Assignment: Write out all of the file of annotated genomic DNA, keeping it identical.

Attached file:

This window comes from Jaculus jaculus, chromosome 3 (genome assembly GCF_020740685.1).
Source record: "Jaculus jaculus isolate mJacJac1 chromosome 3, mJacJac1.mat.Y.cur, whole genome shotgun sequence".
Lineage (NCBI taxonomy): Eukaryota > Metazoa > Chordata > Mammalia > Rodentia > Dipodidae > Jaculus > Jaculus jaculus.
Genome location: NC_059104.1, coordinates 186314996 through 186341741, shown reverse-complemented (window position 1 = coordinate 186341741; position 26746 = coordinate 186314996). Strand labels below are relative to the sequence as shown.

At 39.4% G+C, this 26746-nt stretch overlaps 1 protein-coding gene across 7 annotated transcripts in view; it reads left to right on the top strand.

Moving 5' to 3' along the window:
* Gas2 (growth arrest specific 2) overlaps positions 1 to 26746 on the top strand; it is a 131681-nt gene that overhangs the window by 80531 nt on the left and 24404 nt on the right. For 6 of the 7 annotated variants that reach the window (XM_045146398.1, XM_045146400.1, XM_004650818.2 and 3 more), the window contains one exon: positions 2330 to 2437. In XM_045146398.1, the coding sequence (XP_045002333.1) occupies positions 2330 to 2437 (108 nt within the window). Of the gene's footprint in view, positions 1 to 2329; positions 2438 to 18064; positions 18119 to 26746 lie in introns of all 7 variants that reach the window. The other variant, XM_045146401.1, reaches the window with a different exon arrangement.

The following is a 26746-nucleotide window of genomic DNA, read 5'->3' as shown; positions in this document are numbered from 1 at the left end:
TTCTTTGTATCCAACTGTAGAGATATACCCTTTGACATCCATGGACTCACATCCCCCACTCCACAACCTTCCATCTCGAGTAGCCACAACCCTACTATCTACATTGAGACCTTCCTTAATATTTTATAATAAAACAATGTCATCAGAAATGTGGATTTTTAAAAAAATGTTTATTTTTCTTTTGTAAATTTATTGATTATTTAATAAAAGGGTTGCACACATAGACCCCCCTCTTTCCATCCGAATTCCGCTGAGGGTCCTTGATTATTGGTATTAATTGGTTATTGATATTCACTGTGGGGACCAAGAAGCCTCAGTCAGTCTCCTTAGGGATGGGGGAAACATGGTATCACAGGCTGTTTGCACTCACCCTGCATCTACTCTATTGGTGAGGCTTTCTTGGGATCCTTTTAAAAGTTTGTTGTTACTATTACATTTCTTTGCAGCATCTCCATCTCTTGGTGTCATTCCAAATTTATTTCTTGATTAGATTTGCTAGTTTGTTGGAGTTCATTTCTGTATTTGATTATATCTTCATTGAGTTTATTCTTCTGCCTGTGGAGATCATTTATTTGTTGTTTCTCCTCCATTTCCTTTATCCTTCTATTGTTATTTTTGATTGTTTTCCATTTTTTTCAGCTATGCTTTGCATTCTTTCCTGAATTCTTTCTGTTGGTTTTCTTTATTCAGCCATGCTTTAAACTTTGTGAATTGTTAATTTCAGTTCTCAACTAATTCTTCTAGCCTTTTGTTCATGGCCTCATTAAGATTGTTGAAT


This window comes from Jaculus jaculus, chromosome 3 (genome assembly GCF_020740685.1).
Source record: "Jaculus jaculus isolate mJacJac1 chromosome 3, mJacJac1.mat.Y.cur, whole genome shotgun sequence".
Lineage (NCBI taxonomy): Eukaryota > Metazoa > Chordata > Mammalia > Rodentia > Dipodidae > Jaculus > Jaculus jaculus.
Genome location: NC_059104.1, coordinates 186314996 through 186341741, shown reverse-complemented (window position 1 = coordinate 186341741; position 26746 = coordinate 186314996). Strand labels below are relative to the sequence as shown.

At 39.4% G+C, this 26746-nt stretch overlaps 1 protein-coding gene across 7 annotated transcripts in view; it reads left to right on the top strand.

Moving 5' to 3' along the window:
* Gas2 (growth arrest specific 2) overlaps positions 1 to 26746 on the top strand; it is a 131681-nt gene that overhangs the window by 80531 nt on the left and 24404 nt on the right. For 6 of the 7 annotated variants that reach the window (XM_045146398.1, XM_045146400.1, XM_004650818.2 and 3 more), the window contains one exon: positions 2330 to 2437. In XM_045146398.1, the coding sequence (XP_045002333.1) occupies positions 2330 to 2437 (108 nt within the window). Of the gene's footprint in view, positions 1 to 2329; positions 2438 to 18064; positions 18119 to 26746 lie in introns of all 7 variants that reach the window. The other variant, XM_045146401.1, reaches the window with a different exon arrangement.

The following is a 26746-nucleotide window of genomic DNA, read 5'->3' as shown; positions in this document are numbered from 1 at the left end:
TTCTTTGTATCCAACTGTAGAGATATACCCTTTGACATCCATGGACTCACATCCCCCACTCCACAACCTTCCATCTCGAGTAGCCACAACCCTACTATCTACATTGAGACCTTCCTTAATATTTTATAATAAAACAATGTCATCAGAAATGTGGATTTTTAAAAAAATGTTTATTTTTCTTTTGTAAATTTATTGATTATTTAATAAAAGGGTTGCACACATAGACCCCCCTCTTTCCATCCGAATTCCGCTGAGGGTCCTTGATTATTGGTATTAATTGGTTATTGATATTCACTGTGGGGACCAAGAAGCCTCAGTCAGTCTCCTTAGGGATGGGGGAAACATGGTATCACAGGCTGTTTGCACTCACCCTGCATCTACTCTATTGGTGAGGCTTTCTTGGGATCCTTTTAAAAGTTTGTTGTTACTATTACATTTCTTTGCAGCATCTCCATCTCTTGGTGTCATTCCAAATTTATTTCTTGATTAGATTTGCTAGTTTGTTGGAGTTCATTTCTGTATTTGATTATATCTTCATTGAGTTTATTCTTCTGCCTGTGGAGATCATTTATTTGTTGTTTCTCCTCCATTTCCTTTATCCTTCTATTGTTATTTTTGATTGTTTTCCATTTTTTTCAGCTATGCTTTGCATTCTTTCCTGAATTCTTTCTGTTGGTTTTCTTTATTCAGCCATGCTTTAAACTTTGTGAATTGTTAATTTCAGTTCTCAACTAATTCTTCTAGCCTTTTGTTCATGGCCTCATTAAGATTGTTGAAT